Cooking Oils: The good, the bad, and the ugly

Cooking oils including vegetable, corn, canola, safflower, and soybean and are actually contributors inflammation, heart disease, depression, arthritis, and other ailments. There are a couple of reasons why this is.

  • First, these oils are high in omega-6 which we get too much of from our diet as it is. We need a very delicate balance of omega-3’s to omega-6’s in the body to keep inflammation and disease at bay. Our foods used to contain higher amounts of the anti-inflammatory omega-3’s, however due to the declining nutritional content and poor processing of food, the beneficial omega-3’s in our food supply is diminishing. So the bottom line is omega-6’s are inflammatory and consuming these oils increases omega-6’s in our body and brain and decreases the protective omega-3’s. (This is partly because they use the same metabolic pathways in the body.) In addition, taking an omega-3-6-9 supplement is usually not a good idea for most people because we already get so many omega-6’s from our diet. Most of the foods that we eat, especially processed or packaged of any kind, are rich in omega-6. Focus on increasing the omega-3’s.
  • Another reason why these oils are not good for our heart and health is that they are already rancid when we bring them home from the store. They are deodorized so you can not smell that they have gone rancid (which is in itself an endocrine disruptor.) Rancid, stale, or oxidized oils cause damage to cells and arteries and promote plaque growth. They are one of the main reasons why individuals get elevated LDL’s. Consuming rancid oils also destroys important vitamins including vitamin A, D, E, K, and the protective and anti-inflammatory omega-3.
  • These oils, along with hydrogenated oils found in packaged cookies, crackers, and peanut butter, are processed with chemicals, and toxic ingredients that can include pesticides, solvents, and metals. (Not only are these endocrine or hormone disruptor’s, but they are also contributors to heart disease and cholesterol issues.) Many of these chemicals are difficult to get out of the body and can lead to other ailments including depression, weight gain, and fatigue.
  • Oils that are better for heart health and inflammation in general include olive oil, avocado oil, macadamia oil, grape seed oil, coconut oil, and butter or preferably ghee (clarified butter.) This also brings up the importance of not cooking good oils past their smoke point. This causes even good quality oils to be oxidized, or become unstable at the molecular level, like a ball of fire, leading to cell damage and inflammation in the body when we consume them.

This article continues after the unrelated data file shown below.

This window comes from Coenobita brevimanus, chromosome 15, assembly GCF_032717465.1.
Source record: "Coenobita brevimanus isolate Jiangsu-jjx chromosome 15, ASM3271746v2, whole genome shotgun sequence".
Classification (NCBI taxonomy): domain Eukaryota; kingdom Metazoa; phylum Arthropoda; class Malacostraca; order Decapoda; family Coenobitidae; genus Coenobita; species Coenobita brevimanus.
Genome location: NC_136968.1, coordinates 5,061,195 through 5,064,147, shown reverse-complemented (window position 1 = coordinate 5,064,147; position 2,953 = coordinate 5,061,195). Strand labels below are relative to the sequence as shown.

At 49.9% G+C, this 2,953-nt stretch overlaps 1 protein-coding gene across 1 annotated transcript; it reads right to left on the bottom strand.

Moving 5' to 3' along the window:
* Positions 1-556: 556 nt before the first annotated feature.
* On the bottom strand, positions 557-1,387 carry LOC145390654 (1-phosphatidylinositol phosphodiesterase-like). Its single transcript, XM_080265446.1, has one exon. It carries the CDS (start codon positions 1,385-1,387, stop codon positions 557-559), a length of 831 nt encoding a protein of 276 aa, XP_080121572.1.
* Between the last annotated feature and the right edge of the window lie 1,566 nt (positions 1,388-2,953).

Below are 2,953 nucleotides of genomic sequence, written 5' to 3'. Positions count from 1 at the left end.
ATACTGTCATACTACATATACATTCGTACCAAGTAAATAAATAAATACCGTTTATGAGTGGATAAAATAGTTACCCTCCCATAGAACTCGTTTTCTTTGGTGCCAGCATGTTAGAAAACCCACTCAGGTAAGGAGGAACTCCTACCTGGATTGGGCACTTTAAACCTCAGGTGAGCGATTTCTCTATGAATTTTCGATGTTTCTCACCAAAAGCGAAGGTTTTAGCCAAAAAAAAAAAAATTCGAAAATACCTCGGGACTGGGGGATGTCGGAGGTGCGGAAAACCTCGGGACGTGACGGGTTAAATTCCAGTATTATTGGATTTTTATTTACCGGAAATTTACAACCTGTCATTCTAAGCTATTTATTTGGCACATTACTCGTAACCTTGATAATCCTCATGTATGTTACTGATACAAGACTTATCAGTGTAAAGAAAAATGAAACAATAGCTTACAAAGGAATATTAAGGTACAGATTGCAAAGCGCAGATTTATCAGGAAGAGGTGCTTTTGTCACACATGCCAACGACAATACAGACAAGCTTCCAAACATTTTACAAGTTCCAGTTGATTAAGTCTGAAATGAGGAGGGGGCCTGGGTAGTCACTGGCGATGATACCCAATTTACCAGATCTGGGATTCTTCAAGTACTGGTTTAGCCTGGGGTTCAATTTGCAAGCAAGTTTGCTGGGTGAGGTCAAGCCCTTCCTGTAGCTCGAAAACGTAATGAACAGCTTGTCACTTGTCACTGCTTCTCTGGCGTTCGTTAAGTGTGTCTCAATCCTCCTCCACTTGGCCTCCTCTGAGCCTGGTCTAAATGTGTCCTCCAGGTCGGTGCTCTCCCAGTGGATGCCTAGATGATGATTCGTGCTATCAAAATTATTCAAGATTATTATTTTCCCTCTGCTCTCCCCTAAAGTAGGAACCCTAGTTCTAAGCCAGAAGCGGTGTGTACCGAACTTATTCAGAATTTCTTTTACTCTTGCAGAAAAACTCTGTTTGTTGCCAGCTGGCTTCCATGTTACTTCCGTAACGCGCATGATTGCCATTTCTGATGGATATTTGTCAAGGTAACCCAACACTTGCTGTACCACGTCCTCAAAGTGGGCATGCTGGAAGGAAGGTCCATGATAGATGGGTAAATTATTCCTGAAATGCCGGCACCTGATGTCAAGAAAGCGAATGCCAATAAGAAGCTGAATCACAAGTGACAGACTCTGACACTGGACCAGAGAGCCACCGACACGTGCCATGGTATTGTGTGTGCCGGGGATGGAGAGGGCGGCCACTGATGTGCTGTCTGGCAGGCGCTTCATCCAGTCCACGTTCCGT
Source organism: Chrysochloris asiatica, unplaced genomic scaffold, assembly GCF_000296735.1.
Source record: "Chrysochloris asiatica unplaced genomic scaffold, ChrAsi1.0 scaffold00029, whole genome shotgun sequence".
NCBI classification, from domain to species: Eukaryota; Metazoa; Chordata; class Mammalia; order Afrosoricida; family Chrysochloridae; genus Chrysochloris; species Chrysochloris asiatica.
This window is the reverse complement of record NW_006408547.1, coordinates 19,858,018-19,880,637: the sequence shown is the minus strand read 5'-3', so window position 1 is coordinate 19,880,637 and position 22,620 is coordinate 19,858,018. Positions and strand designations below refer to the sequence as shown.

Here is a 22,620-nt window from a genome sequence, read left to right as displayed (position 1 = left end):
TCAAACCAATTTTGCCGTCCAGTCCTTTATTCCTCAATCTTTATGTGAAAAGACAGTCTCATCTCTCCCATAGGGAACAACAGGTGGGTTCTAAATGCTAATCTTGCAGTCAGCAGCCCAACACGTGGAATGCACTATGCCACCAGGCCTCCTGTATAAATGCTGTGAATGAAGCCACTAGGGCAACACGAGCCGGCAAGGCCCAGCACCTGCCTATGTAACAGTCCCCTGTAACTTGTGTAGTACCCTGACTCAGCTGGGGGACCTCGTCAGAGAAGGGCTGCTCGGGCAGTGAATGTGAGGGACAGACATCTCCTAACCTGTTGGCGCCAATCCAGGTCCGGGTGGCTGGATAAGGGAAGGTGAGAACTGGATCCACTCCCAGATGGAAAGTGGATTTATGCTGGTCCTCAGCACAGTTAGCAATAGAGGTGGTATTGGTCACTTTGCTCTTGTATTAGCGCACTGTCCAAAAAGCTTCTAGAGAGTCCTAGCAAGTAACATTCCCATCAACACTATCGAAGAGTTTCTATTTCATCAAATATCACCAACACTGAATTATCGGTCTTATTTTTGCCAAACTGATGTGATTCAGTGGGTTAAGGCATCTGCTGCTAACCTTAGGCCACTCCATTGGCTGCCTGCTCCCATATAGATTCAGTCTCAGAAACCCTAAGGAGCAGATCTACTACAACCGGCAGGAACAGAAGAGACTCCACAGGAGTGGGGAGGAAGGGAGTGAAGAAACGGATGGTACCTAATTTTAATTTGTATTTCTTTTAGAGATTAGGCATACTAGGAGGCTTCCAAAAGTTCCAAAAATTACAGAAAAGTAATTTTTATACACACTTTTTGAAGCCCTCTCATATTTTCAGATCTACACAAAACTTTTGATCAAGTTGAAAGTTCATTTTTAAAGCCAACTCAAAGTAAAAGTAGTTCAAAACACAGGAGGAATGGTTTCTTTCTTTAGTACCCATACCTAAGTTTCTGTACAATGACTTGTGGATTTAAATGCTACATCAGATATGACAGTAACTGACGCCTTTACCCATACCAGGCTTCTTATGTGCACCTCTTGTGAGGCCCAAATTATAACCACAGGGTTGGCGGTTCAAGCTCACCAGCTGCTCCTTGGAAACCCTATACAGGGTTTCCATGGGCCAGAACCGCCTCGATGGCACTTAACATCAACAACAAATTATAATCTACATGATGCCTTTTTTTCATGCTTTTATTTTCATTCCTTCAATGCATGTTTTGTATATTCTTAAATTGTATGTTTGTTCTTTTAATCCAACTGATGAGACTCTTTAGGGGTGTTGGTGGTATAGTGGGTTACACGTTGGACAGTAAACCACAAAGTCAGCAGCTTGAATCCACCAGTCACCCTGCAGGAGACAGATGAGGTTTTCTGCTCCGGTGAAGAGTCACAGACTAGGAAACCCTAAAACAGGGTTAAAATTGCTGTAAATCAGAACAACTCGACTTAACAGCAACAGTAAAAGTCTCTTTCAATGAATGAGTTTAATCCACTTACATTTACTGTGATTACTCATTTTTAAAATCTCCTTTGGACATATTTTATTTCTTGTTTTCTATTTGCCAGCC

Moderation is the key for all oils. Don’t get stuck using just one type of oil or fat because they all have different benefits. Good ones to alternate with include avocado oil, olive oil, coconut oil, and butter or ghee.

  • Avocados and avocado oil has one of the highest smoke points at about 500 degrees. They are high in magnesium, B5, and potassium and is good for heart health and blood vessel function.
  • Coconut oil is great for brain and gut health and can improve cholesterol in some individuals. However, if you are on a statin or have been diagnosed with heart disease, coconut oil may not be the best choice. While it does raise good HDL cholesterol levels,it can also raise the bad LDL levels in some indviduals. It also should not be cooked past its smoke point of 350 degrees.
  • Olive oil is fantastic for the arteries and heart health, but it has to be a high quality one. Kirkland’s organic extra virgin olive oil and California Ranch Olive oil have been tested to be some of the best. Others, unfortunately have canola and other oils mixed in which are not good for cholesterol. The smoke point of olive oil is low at 200 degrees, so use it as a drizzle or dressing, and saute with chicken stock or avocado oil.